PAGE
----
Glenn Hightower would like to build a robot that sells for $10,000 and cleans baths, but for the moment, the 32-year-old inventor is marketing a high-tech system he created for people looking to buy and sell homes.
The system--consisting of a laser disk, a personal computer, a monitor and two printers--allows a shopper to view color pictures of a home and get such particulars as the number of bedrooms and baths, square footage, type of architecture, lot size, and year built, along with comments such as:
--"Previous owner was a horticulture enthusiast who landscaped spacious yard;
--"Large tangerine tree yields tasty fruit, and
--"A cheery Spanish-style kitchen to please family cooks."
Before any of this appears on the computer screen, the home is qualified by price and other requirements.
Using Split Screen
"Say a person wants a four-bedroom house in Glendora for $375,000 to $500,000," Hightower suggested. "Then we just type in these requirements, they appear on the right side of the (split) screen, we push a button, and a list of homes in this category appears on the left side."
Suppose the shopper is only interested in four-bedroom Glendora houses with swimming pools in this price range. Another button is pushed and a list of these houses appears.
The data is not unlike that on multiple listing sheets, and computerization is no newcomer to many real estate offices. So what's new and different about Hightower's system?
"Basically, two things," he answers. "First, the terminal goes fast, much faster than the low-capitalized operations of most real estate offices.
"And second, there is video."
Not only can the laser disk of Hightower's system store 5,000 listings, he said, but it can also contain eight to 20 color photos of each home, whereas multiple listing sheets usually only have a couple of photos at most, and those are in black and white. Hightower's system can hold an estimated 55,000 stills.
"So not only can you read some text about what the house has but you can see the living room, the fireplace and the built-in bookcase," he noted. "You can see the mountain view."
The number of pictures per home depends on the list price. As Hightower put it, "Ten pictures is about right for a $120,000 house, and maybe 20 pictures for a $1-million home."
The home shopper can get printouts of the pictures and the text.
Pictures can also be useful as a sales tool for walk-in traffic, Hightower said, "because a real estate agent could put, say, 341 properties on the (laser) disk, put the disk on a roll, and then go (automatically) from one property to another on video." By putting the monitor in the office window, the broker might entice passers-by to ask about pictured homes.
Used in Valleys
This is happening already in the San Gabriel and San Fernando valleys, where his invention, known as Video Listing Systems, is in use. Many companies, including such major organizations as AT&T, have tried to develop laser disk, video listing systems, Hightower says, but he claims that his firm is "the only manufacturer to have a system working in realty offices." His system is currently operating in 25.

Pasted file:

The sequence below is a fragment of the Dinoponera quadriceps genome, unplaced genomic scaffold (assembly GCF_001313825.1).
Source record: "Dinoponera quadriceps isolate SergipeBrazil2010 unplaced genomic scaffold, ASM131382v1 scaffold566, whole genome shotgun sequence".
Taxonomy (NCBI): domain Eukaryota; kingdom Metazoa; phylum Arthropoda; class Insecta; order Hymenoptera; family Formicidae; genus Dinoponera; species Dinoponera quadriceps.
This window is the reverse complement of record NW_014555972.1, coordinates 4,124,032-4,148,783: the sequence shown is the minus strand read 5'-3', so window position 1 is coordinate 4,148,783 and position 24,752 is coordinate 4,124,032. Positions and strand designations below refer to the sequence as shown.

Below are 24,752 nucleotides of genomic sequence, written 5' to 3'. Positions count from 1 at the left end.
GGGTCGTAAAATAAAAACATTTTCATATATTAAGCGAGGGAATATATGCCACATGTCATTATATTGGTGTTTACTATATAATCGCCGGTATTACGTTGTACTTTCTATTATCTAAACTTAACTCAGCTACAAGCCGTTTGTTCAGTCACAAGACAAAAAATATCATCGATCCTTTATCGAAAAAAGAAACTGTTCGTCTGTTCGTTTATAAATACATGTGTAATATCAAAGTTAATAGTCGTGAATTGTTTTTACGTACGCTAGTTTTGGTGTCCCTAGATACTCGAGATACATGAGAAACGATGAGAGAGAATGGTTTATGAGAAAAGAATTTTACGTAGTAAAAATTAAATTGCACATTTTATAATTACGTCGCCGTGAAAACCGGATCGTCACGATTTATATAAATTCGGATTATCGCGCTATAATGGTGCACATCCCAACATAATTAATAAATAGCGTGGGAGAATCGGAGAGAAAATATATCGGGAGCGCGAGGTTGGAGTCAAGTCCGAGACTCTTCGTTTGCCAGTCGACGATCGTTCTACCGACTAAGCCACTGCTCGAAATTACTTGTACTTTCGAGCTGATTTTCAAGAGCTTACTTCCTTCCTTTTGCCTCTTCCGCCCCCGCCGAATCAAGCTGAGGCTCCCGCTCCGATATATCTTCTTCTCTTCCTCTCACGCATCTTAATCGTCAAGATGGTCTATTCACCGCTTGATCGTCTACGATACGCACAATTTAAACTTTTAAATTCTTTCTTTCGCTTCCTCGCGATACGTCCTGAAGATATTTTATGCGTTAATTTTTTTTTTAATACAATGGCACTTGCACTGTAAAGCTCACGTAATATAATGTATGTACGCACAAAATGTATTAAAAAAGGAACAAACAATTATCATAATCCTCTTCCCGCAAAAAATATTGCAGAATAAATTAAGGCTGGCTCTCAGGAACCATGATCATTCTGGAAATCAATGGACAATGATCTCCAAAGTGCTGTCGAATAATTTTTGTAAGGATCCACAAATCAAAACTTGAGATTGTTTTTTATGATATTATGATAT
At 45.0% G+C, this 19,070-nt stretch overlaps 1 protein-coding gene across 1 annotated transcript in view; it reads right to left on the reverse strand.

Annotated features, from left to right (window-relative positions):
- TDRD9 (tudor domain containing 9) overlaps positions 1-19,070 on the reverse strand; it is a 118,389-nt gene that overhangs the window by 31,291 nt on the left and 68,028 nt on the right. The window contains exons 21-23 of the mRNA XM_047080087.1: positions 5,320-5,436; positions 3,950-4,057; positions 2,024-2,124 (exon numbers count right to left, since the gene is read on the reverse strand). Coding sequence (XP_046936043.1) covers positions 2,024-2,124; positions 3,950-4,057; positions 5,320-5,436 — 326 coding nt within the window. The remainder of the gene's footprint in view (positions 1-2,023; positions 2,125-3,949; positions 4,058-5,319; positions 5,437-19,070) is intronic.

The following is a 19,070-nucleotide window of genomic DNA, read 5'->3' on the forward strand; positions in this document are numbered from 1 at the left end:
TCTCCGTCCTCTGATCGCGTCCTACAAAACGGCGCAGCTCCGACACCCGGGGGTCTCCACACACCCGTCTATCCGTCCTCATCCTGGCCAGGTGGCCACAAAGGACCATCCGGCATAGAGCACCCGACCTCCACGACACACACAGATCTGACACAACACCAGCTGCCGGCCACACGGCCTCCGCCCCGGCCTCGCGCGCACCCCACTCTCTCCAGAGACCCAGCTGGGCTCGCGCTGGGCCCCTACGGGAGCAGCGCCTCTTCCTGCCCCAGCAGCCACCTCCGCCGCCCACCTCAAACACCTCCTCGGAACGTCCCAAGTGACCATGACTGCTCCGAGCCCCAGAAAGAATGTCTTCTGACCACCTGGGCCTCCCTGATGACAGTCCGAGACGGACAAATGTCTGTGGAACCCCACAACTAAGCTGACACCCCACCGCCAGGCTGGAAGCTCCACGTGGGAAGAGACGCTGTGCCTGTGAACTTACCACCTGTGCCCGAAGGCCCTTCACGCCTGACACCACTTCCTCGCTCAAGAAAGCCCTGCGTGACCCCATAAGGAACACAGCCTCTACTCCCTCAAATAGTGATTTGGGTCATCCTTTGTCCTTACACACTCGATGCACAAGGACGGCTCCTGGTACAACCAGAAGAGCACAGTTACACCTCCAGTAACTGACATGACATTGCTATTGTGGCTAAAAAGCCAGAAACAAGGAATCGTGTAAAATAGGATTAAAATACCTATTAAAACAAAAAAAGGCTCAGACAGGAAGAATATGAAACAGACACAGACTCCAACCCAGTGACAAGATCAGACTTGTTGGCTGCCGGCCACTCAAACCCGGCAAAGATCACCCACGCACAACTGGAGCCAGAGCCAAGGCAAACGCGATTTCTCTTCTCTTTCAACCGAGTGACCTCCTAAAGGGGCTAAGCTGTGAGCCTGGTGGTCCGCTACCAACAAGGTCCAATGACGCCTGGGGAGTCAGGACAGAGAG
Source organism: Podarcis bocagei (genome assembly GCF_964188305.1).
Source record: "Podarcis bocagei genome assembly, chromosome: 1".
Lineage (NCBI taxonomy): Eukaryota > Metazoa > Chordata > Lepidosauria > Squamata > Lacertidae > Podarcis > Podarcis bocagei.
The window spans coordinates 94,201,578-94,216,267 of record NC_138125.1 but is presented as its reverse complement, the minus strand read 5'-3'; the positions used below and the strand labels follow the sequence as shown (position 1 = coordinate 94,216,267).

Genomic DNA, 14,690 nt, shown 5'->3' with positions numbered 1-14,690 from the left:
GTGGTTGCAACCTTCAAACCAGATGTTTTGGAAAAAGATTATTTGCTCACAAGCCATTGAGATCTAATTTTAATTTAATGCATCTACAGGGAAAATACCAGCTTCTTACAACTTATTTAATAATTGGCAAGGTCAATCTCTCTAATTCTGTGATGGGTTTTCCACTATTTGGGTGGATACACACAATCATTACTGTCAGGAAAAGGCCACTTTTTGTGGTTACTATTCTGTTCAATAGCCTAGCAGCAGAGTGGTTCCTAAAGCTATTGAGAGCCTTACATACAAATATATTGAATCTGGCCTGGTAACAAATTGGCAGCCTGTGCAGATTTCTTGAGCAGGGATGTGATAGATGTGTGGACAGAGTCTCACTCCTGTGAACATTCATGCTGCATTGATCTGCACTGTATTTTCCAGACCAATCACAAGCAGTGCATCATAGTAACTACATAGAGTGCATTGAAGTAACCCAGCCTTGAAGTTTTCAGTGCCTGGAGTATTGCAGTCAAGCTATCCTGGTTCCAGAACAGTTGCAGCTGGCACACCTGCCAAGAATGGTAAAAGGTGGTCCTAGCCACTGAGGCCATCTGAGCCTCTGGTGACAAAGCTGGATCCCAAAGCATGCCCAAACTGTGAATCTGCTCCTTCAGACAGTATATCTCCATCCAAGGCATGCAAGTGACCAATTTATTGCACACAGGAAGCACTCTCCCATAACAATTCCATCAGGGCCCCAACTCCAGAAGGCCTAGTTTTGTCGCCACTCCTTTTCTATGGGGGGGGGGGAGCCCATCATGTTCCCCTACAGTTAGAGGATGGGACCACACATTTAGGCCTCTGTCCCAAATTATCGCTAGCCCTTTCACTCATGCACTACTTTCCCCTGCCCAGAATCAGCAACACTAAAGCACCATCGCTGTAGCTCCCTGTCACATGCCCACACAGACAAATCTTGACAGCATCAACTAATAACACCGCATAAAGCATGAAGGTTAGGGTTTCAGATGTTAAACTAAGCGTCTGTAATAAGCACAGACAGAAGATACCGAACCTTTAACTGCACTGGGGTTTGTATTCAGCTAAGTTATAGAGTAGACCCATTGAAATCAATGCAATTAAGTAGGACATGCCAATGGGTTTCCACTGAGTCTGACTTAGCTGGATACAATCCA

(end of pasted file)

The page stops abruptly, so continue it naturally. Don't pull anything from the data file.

"I want to penetrate all of Southern California," he said, "but we started in the San Gabriel Valley because our offices are located there. We're in Pasadena."
So is APh Technological Consulting, which he founded 11 years ago. VLS is an adjunct.
"APh is our research-and-development firm," he explained. It has designed computer applications for time clocks that don't need time cards, created sophisticated electronic cash registers, designed an apple sorter and worked on motion picture special effects.
"VLS was formed in 1984 in anticipation of (marketing) the video listing product," he added. The product was developed after Hightower went apartment hunting and "hit upon this idea of combining laser technology with a much-needed service," as he phrases it.
In Space Program
VLS contracts for maintenance with APh, which has 42 employees--"most of them engineers who graduated from Caltech," he said.
Hightower is a Caltech graduate with a master's degree in applied physics. As early as his sophomore year, he was involved in the U.S. space program, writing computer programs to reduce spacecraft data.
He has been called an electronics wizard for his inventiveness. Not only did he create APh and VLS and still heads both firms, but he contends that he was the originator of the first hand-held video games. He says he instructed Mattel engineers in microprocessing.
No wonder then that the idea of a game came to mind as a way to sell VLS to attendees of the California Assn. of Realtors convention last week in Anaheim.
Anyone who visited the VLS display could become eligible to play on a giant Monopoly board for prizes including sets of Monopoly. The promotion was also appropriate because it coincided with the game's 50th anniversary year.